The third and final task—Realize—is to draw at full scale the built environment that might take root in a more porous city. What trees might draw toxins out of the soil?  What might provide shade without disrupting bike paths?  If water had to be diverted from one area to another, what kind of planting bed, or play area, or food production might absorb runoff best? How would that work with sidewalks?  Bicyclists?  Parking?  Future plans for light rail and/or dedicated bus lines?  The pleasure of the neighborhood?  Urban agriculture? Bees, pets, wildlife?  Foot traffic to my business or the value of my property?

Several dozen friends, neighbors, and volunteers joined us for our first event, Connect the Dots | Pacoima, on Sunday, August 2nd.  Children, grandparents, design students, and curious nieghbors joined in for a hot afternoon of play and dialog with paint, chalk, dirt, water, sweat, and imagination.  The final question of the day from our San Fernando Gardens Housing participants:  "When will you be back so we can keep doing this?"  Plans are in the works.

Our second series of workshops scales up signficantly.  Connect the Dots | Van Nuys will unfold over 2015-2016 in partnership with Pacoima Beautiful and LA County Bicycle Coalition.  With a focus on Van Nuys Boulevard in Council District 6, we are delighted to be among the projects selected for Mayor Garcetti's Great Streets Initiative.  Again, Aja Bulla-Richards will serve as the very capable creative lead, with a great team that includes public artists and advocates Tamarind Rosetti and Anne Trumble; Hyeran Lee of LA County Bicycle Coalition; Max Podemski, Planning Director at Pacoima Beautiful; Quirino De La Cuesta of the Van Nuys Neighborhood Council; and Hadley and Peter Arnold of the Arid Lands Institute.  Planning and preparation over the course of Fall 2015 will lead to a series of free, outdoor public workshops (El Niño notwithstanding) at Van Nuys Civic Center in January/February 2016; citizen-science bicyclists gathering data on stormwater runoff and bike routes around the LA basin; and a set of drawings, data, and reports submitted to the city by an ALI community design studio in the spring of 2016.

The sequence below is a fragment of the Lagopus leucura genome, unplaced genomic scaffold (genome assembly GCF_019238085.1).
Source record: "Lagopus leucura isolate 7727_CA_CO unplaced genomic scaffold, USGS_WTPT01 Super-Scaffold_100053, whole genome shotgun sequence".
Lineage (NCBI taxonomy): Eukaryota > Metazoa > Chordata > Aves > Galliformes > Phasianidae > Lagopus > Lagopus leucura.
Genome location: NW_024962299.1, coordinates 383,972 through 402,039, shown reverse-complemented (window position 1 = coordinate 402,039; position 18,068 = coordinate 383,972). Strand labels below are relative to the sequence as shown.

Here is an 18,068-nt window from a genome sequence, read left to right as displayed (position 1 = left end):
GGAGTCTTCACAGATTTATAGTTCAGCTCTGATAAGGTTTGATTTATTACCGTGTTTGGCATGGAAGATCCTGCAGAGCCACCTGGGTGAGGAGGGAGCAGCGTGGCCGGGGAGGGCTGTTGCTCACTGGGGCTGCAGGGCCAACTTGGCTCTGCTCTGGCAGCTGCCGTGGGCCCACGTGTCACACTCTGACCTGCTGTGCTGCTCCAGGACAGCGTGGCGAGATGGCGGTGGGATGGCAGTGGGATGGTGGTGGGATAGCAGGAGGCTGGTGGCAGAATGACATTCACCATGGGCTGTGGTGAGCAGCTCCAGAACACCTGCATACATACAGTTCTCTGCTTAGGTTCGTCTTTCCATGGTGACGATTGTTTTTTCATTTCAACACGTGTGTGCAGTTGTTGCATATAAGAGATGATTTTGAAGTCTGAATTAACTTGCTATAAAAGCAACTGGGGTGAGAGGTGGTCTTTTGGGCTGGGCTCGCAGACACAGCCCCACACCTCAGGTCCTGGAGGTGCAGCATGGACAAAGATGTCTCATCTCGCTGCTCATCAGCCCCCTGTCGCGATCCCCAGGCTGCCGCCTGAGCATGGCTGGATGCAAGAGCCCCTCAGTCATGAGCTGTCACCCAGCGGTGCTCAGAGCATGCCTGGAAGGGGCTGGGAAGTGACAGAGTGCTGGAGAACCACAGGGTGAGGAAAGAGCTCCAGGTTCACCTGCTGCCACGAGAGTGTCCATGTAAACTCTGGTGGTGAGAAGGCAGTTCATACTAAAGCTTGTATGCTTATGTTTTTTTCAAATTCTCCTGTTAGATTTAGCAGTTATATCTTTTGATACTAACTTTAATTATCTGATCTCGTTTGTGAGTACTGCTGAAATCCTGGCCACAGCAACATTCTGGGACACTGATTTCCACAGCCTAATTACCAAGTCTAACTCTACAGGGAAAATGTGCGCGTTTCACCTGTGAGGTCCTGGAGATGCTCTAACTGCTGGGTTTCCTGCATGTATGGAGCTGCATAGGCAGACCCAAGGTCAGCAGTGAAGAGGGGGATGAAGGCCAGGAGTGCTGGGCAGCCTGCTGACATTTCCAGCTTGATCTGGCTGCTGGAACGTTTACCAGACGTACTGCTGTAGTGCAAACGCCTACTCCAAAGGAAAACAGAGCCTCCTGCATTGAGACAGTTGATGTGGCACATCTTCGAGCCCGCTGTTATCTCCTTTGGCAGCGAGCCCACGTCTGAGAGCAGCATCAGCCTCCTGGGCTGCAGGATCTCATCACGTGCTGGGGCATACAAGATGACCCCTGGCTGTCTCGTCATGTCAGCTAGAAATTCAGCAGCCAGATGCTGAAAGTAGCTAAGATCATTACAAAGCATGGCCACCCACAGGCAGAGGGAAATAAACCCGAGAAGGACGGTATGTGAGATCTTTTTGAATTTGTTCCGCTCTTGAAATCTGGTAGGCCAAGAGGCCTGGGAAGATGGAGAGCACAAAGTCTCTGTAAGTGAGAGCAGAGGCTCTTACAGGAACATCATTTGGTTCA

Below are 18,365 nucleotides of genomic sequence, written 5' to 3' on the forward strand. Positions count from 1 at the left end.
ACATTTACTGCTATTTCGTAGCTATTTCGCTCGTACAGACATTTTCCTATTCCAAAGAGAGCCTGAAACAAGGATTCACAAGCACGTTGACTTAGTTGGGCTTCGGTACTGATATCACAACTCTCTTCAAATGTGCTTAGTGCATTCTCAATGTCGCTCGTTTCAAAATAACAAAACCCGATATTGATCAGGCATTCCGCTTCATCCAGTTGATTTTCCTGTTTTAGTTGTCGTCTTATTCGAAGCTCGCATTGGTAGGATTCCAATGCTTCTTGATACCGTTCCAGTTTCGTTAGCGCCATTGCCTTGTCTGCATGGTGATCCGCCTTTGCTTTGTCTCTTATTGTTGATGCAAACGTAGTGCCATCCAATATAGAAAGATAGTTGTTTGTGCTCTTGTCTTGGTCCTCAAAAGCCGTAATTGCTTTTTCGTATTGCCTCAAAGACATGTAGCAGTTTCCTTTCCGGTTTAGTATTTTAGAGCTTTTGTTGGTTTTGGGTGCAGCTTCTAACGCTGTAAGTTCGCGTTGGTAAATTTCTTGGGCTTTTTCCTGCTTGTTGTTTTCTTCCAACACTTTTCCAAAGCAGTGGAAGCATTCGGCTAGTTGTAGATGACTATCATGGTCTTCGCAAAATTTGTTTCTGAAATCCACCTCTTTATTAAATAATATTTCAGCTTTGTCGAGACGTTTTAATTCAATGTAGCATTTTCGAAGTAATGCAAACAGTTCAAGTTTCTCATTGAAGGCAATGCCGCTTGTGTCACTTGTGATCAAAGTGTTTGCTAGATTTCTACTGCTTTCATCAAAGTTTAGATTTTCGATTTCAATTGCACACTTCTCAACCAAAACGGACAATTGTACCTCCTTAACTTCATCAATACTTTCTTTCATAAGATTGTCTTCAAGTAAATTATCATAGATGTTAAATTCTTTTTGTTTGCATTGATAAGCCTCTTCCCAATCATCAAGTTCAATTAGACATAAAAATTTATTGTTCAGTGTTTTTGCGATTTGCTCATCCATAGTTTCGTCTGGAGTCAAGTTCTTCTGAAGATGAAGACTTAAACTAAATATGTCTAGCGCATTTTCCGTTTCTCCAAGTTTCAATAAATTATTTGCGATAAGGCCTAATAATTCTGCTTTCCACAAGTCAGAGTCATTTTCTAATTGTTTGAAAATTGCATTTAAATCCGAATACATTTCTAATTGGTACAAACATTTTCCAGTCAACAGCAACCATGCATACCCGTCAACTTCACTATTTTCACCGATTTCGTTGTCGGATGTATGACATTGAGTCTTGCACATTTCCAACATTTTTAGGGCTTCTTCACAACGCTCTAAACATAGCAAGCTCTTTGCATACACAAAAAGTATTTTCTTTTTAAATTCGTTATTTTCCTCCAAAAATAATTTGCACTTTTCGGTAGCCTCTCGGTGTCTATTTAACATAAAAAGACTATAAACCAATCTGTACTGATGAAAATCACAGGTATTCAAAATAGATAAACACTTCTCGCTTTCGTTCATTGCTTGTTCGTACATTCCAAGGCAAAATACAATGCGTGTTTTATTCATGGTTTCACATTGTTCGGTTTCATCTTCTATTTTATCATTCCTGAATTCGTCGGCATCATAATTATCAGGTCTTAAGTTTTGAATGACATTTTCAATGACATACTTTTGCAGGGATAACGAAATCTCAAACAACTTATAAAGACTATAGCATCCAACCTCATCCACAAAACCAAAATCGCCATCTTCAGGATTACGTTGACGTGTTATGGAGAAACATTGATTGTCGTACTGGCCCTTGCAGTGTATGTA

ALI works on a number of fronts.  With our partners on our Latrobe Prize Research Team—Perkins+Will; Arup; and City of LA Bureau of Engineering—we are deepening and broadening Hazel's capabilities as a decision-making tool for neighborhood-scale stormwater capture.  With our student researchers, we are investigating the design and policy implications of the research, from zoning and building code recommendations to architectural and landscape design proposals.  We work to bring all of it to public benefit, and our students are leaders in that effort alongside our professional partners.

Among our goals:

We want every neighborhood in Los Angeles to see its streets as great streets: designed to anticipate a changing climate, a growing population, and a low-carbon economy.  We want every neighbor to recognize and participate in water's role in sustaining life—the local life of economy, habitat, and culture.  We see good science and sound policy as necessary to making that vision a reality; we see art and design as essential to it, too.  

Connect the Dots is a program of Divining LA.  Connect the Dots with us.